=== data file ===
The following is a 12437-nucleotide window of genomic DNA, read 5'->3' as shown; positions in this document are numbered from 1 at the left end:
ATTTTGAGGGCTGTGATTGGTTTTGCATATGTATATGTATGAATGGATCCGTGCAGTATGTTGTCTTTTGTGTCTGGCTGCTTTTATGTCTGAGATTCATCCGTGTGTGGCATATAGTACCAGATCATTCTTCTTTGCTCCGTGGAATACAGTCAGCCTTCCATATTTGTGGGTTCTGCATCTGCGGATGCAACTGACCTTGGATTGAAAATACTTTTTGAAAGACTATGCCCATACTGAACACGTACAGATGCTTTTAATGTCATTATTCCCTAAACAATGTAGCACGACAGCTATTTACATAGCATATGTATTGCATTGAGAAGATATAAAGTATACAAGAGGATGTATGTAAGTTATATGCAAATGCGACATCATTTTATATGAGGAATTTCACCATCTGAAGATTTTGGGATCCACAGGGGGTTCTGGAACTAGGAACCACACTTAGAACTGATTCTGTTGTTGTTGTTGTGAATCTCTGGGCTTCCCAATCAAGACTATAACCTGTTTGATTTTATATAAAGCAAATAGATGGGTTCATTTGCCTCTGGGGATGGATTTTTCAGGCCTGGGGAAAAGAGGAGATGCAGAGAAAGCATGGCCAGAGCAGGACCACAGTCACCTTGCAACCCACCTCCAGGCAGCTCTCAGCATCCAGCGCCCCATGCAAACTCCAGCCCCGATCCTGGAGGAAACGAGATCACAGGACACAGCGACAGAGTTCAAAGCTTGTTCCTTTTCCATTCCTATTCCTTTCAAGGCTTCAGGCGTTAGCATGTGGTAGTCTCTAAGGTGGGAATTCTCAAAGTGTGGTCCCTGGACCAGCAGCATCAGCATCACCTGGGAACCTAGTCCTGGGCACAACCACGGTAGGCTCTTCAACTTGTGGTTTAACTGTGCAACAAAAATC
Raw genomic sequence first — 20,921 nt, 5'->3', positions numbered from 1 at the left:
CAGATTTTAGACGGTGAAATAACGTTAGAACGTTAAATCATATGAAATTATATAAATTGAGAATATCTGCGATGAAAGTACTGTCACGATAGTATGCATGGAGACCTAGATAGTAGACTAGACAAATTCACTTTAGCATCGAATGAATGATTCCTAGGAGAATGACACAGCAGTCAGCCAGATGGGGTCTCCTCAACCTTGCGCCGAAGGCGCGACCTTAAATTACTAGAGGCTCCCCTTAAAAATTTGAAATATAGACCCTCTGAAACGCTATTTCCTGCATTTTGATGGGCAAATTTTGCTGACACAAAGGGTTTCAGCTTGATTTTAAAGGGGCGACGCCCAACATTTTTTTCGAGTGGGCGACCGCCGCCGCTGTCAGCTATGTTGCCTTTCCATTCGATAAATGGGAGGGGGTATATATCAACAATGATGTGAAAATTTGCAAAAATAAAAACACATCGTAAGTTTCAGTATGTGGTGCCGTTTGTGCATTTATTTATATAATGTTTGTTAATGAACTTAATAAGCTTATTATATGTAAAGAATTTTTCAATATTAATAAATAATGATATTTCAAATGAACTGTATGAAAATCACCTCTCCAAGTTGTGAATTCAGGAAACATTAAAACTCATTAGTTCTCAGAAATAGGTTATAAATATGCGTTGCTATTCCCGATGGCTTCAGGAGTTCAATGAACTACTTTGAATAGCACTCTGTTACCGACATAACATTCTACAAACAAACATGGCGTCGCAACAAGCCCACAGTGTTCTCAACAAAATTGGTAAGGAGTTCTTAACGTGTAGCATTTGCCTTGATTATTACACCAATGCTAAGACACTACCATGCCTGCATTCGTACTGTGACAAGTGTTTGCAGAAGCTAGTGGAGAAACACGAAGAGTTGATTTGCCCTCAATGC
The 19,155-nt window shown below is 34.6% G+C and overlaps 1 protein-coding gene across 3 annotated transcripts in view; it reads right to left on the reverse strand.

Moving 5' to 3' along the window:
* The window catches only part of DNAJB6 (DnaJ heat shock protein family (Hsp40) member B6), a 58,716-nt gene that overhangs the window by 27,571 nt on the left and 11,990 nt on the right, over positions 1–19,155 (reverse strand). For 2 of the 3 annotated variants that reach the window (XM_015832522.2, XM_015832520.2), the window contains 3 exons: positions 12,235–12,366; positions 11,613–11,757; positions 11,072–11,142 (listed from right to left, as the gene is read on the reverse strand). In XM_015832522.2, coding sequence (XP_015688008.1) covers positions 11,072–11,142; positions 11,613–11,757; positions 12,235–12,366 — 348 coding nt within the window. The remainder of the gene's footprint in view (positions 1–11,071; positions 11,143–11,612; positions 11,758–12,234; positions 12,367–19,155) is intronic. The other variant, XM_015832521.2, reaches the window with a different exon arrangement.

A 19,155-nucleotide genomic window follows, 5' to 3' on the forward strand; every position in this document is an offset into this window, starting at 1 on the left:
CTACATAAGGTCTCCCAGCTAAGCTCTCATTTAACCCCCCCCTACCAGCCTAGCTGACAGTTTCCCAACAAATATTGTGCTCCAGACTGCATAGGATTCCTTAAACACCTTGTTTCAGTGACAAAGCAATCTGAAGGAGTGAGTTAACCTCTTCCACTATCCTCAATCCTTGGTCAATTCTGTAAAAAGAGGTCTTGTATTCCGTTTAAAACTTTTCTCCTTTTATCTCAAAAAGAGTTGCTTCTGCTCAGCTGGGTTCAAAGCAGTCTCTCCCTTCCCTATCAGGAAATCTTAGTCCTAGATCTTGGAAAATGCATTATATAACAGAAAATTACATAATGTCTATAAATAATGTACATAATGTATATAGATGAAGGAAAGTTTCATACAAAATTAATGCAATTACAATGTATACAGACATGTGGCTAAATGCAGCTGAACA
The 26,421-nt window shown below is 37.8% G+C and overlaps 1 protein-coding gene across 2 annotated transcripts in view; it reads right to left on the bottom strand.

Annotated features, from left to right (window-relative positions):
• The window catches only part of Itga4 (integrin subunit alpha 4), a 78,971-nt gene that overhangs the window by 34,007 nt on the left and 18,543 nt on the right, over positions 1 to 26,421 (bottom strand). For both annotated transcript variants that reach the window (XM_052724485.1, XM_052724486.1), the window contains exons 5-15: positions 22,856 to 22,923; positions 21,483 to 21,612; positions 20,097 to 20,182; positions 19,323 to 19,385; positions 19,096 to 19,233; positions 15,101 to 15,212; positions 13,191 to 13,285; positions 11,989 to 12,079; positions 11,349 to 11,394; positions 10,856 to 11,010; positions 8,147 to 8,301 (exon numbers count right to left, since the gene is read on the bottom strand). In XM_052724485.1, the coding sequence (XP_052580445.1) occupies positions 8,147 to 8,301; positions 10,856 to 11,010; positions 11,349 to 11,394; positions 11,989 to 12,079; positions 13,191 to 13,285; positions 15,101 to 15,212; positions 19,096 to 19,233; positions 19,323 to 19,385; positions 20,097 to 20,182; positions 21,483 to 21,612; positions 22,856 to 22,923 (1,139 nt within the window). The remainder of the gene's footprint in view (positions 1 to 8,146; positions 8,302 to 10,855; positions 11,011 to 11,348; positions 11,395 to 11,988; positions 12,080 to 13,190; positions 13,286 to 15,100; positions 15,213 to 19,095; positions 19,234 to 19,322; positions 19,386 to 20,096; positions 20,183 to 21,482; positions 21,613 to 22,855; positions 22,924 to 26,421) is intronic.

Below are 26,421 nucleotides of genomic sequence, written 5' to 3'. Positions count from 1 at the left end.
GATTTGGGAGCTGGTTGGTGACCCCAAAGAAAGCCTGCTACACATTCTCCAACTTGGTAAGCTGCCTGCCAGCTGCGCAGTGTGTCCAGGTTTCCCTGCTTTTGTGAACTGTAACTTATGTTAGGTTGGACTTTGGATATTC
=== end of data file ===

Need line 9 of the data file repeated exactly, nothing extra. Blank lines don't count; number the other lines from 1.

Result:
CTACATAAGGTCTCCCAGCTAAGCTCTCATTTAACCCCCCCCTACCAGCCTAGCTGACAGTTTCCCAACAAATATTGTGCTCCAGACTGCATAGGATTCCTTAAACACCTTGTTTCAGTGACAAAGCAATCTGAAGGAGTGAGTTAACCTCTTCCACTATCCTCAATCCTTGGTCAATTCTGTAAAAAGAGGTCTTGTATTCCGTTTAAAACTTTTCTCCTTTTATCTCAAAAAGAGTTGCTTCTGCTCAGCTGGGTTCAAAGCAGTCTCTCCCTTCCCTATCAGGAAATCTTAGTCCTAGATCTTGGAAAATGCATTATATAACAGAAAATTACATAATGTCTATAAATAATGTACATAATGTATATAGATGAAGGAAAGTTTCATACAAAATTAATGCAATTACAATGTATACAGACATGTGGCTAAATGCAGCTGAACA